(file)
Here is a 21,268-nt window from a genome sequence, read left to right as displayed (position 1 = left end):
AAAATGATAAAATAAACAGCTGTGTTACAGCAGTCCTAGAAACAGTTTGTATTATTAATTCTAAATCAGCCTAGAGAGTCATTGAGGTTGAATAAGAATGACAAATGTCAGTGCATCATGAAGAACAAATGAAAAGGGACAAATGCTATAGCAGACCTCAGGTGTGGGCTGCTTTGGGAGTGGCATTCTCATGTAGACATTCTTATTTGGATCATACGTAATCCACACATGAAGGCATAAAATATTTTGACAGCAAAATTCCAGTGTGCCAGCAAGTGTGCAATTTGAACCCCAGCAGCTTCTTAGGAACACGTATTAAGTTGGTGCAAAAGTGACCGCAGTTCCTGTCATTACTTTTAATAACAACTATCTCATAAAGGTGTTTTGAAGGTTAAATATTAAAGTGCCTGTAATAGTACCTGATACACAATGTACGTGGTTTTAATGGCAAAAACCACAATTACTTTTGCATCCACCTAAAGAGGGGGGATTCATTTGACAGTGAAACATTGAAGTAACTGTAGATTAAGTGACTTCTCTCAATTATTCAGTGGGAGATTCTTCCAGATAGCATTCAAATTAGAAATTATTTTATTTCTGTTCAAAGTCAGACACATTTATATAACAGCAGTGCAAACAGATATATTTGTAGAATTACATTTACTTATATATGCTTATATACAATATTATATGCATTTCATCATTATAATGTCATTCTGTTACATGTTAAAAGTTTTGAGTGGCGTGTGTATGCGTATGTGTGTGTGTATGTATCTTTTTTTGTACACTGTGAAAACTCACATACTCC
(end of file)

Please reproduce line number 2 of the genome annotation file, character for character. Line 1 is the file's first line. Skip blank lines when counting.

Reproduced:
AAAATGATAAAATAAACAGCTGTGTTACAGCAGTCCTAGAAACAGTTTGTATTATTAATTCTAAATCAGCCTAGAGAGTCATTGAGGTTGAATAAGAATGACAAATGTCAGTGCATCATGAAGAACAAATGAAAAGGGACAAATGCTATAGCAGACCTCAGGTGTGGGCTGCTTTGGGAGTGGCATTCTCATGTAGACATTCTTATTTGGATCATACGTAATCCACACATGAAGGCATAAAATATTTTGACAGCAAAATTCCAGTGTGCCAGCAAGTGTGCAATTTGAACCCCAGCAGCTTCTTAGGAACACGTATTAAGTTGGTGCAAAAGTGACCGCAGTTCCTGTCATTACTTTTAATAACAACTATCTCATAAAGGTGTTTTGAAGGTTAAATATTAAAGTGCCTGTAATAGTACCTGATACACAATGTACGTGGTTTTAATGGCAAAAACCACAATTACTTTTGCATCCACCTAAAGAGGGGGGATTCATTTGACAGTGAAACATTGAAGTAACTGTAGATTAAGTGACTTCTCTCAATTATTCAGTGGGAGATTCTTCCAGATAGCATTCAAATTAGAAATTATTTTATTTCTGTTCAAAGTCAGACACATTTATATAACAGCAGTGCAAACAGATATATTTGTAGAATTACATTTACTTATATATGCTTATATACAATATTATATGCATTTCATCATTATAATGTCATTCTGTTACATGTTAAAAGTTTTGAGTGGCGTGTGTATGCGTATGTGTGTGTGTATGTATCTTTTTTTGTACACTGTGAAAACTCACATACTCC